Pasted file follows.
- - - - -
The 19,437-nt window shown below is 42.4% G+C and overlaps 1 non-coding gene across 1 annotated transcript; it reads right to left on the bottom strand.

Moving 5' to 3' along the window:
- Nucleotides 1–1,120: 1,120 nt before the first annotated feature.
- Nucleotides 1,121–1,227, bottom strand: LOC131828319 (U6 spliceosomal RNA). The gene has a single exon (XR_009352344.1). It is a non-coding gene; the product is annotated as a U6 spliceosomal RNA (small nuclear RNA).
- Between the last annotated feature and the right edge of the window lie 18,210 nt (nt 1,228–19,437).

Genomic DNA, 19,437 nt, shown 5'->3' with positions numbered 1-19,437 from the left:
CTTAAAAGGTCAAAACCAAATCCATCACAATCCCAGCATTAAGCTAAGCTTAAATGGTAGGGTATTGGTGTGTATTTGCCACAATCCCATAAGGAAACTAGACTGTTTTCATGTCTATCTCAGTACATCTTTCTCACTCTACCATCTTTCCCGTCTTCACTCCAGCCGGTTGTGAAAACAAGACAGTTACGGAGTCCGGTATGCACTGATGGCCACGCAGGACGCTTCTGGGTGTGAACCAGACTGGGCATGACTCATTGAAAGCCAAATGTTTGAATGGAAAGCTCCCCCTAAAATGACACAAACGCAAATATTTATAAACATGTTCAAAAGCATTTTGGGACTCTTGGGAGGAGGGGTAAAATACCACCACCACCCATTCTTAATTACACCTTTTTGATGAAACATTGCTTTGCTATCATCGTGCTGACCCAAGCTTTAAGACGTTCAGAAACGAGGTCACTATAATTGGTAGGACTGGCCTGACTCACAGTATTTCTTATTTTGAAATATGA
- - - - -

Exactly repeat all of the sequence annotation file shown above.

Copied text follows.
The 19,437-nt window shown below is 42.4% G+C and overlaps 1 non-coding gene across 1 annotated transcript; it reads right to left on the bottom strand.

Moving 5' to 3' along the window:
- Nucleotides 1–1,120: 1,120 nt before the first annotated feature.
- Nucleotides 1,121–1,227, bottom strand: LOC131828319 (U6 spliceosomal RNA). The gene has a single exon (XR_009352344.1). It is a non-coding gene; the product is annotated as a U6 spliceosomal RNA (small nuclear RNA).
- Between the last annotated feature and the right edge of the window lie 18,210 nt (nt 1,228–19,437).

Genomic DNA, 19,437 nt, shown 5'->3' with positions numbered 1-19,437 from the left:
CTTAAAAGGTCAAAACCAAATCCATCACAATCCCAGCATTAAGCTAAGCTTAAATGGTAGGGTATTGGTGTGTATTTGCCACAATCCCATAAGGAAACTAGACTGTTTTCATGTCTATCTCAGTACATCTTTCTCACTCTACCATCTTTCCCGTCTTCACTCCAGCCGGTTGTGAAAACAAGACAGTTACGGAGTCCGGTATGCACTGATGGCCACGCAGGACGCTTCTGGGTGTGAACCAGACTGGGCATGACTCATTGAAAGCCAAATGTTTGAATGGAAAGCTCCCCCTAAAATGACACAAACGCAAATATTTATAAACATGTTCAAAAGCATTTTGGGACTCTTGGGAGGAGGGGTAAAATACCACCACCACCCATTCTTAATTACACCTTTTTGATGAAACATTGCTTTGCTATCATCGTGCTGACCCAAGCTTTAAGACGTTCAGAAACGAGGTCACTATAATTGGTAGGACTGGCCTGACTCACAGTATTTCTTATTTTGAAATATGA